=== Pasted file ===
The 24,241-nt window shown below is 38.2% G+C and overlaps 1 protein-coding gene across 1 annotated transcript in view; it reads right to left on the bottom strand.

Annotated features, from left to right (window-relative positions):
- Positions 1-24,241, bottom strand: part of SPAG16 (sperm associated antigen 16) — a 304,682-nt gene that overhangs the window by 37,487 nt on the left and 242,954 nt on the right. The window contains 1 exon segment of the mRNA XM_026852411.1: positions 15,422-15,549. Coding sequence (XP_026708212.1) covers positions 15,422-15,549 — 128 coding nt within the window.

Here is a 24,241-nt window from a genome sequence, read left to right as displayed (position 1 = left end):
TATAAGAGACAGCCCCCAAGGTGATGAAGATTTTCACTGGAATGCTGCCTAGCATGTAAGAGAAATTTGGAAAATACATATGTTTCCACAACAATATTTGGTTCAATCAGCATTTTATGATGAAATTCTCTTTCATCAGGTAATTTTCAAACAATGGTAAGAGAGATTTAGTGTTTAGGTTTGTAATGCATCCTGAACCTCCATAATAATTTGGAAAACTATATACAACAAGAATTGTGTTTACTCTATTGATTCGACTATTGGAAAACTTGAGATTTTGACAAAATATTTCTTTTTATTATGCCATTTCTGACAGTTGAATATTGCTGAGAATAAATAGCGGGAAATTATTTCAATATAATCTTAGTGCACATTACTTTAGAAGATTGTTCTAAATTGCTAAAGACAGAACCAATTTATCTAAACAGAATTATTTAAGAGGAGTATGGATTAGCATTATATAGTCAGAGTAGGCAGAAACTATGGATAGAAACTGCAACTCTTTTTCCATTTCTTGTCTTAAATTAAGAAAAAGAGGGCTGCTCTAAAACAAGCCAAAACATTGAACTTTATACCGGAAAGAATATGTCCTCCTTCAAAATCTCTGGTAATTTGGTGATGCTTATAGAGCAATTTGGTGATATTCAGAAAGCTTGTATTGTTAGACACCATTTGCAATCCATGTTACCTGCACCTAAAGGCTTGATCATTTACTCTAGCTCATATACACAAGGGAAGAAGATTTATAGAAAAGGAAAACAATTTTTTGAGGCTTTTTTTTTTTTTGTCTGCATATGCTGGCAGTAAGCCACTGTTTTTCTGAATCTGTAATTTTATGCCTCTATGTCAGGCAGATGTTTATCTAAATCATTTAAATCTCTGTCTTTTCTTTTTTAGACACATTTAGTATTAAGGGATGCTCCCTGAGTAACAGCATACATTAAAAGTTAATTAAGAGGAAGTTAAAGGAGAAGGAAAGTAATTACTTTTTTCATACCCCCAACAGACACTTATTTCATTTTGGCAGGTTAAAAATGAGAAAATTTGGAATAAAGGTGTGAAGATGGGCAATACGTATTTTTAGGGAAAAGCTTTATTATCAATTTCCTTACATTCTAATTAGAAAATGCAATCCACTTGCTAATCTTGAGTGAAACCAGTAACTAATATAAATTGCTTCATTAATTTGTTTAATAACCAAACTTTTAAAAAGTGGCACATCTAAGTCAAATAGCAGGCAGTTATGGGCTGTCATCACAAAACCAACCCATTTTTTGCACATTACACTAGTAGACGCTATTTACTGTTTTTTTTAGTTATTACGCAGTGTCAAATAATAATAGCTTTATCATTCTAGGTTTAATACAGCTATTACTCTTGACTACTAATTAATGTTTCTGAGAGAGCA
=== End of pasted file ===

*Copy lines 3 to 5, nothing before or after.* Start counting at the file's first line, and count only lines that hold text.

- Positions 1-24,241, bottom strand: part of SPAG16 (sperm associated antigen 16) — a 304,682-nt gene that overhangs the window by 37,487 nt on the left and 242,954 nt on the right. The window contains 1 exon segment of the mRNA XM_026852411.1: positions 15,422-15,549. Coding sequence (XP_026708212.1) covers positions 15,422-15,549 — 128 coding nt within the window.

Here is a 24,241-nt window from a genome sequence, read left to right as displayed (position 1 = left end):
TATAAGAGACAGCCCCCAAGGTGATGAAGATTTTCACTGGAATGCTGCCTAGCATGTAAGAGAAATTTGGAAAATACATATGTTTCCACAACAATATTTGGTTCAATCAGCATTTTATGATGAAATTCTCTTTCATCAGGTAATTTTCAAACAATGGTAAGAGAGATTTAGTGTTTAGGTTTGTAATGCATCCTGAACCTCCATAATAATTTGGAAAACTATATACAACAAGAATTGTGTTTACTCTATTGATTCGACTATTGGAAAACTTGAGATTTTGACAAAATATTTCTTTTTATTATGCCATTTCTGACAGTTGAATATTGCTGAGAATAAATAGCGGGAAATTATTTCAATATAATCTTAGTGCACATTACTTTAGAAGATTGTTCTAAATTGCTAAAGACAGAACCAATTTATCTAAACAGAATTATTTAAGAGGAGTATGGATTAGCATTATATAGTCAGAGTAGGCAGAAACTATGGATAGAAACTGCAACTCTTTTTCCATTTCTTGTCTTAAATTAAGAAAAAGAGGGCTGCTCTAAAACAAGCCAAAACATTGAACTTTATACCGGAAAGAATATGTCCTCCTTCAAAATCTCTGGTAATTTGGTGATGCTTATAGAGCAATTTGGTGATATTCAGAAAGCTTGTATTGTTAGACACCATTTGCAATCCATGTTACCTGCACCTAAAGGCTTGATCATTTACTCTAGCTCATATACACAAGGGAAGAAGATTTATAGAAAAGGAAAACAATTTTTTGAGGCTTTTTTTTTTTTTGTCTGCATATGCTGGCAGTAAGCCACTGTTTTTCTGAATCTGTAATTTTATGCCTCTATGTCAGGCAGATGTTTATCTAAATCATTTAAATCTCTGTCTTTTCTTTTTTAGACACATTTAGTATTAAGGGATGCTCCCTGAGTAACAGCATACATTAAAAGTTAATTAAGAGGAAGTTAAAGGAGAAGGAAAGTAATTACTTTTTTCATACCCCCAACAGACACTTATTTCATTTTGGCAGGTTAAAAATGAGAAAATTTGGAATAAAGGTGTGAAGATGGGCAATACGTATTTTTAGGGAAAAGCTTTATTATCAATTTCCTTACATTCTAATTAGAAAATGCAATCCACTTGCTAATCTTGAGTGAAACCAGTAACTAATATAAATTGCTTCATTAATTTGTTTAATAACCAAACTTTTAAAAAGTGGCACATCTAAGTCAAATAGCAGGCAGTTATGGGCTGTCATCACAAAACCAACCCATTTTTTGCACATTACACTAGTAGACGCTATTTACTGTTTTTTTTAGTTATTACGCAGTGTCAAATAATAATAGCTTTATCATTCTAGGTTTAATACAGCTATTACTCTTGACTACTAATTAATGTTTCTGAGAGAGCA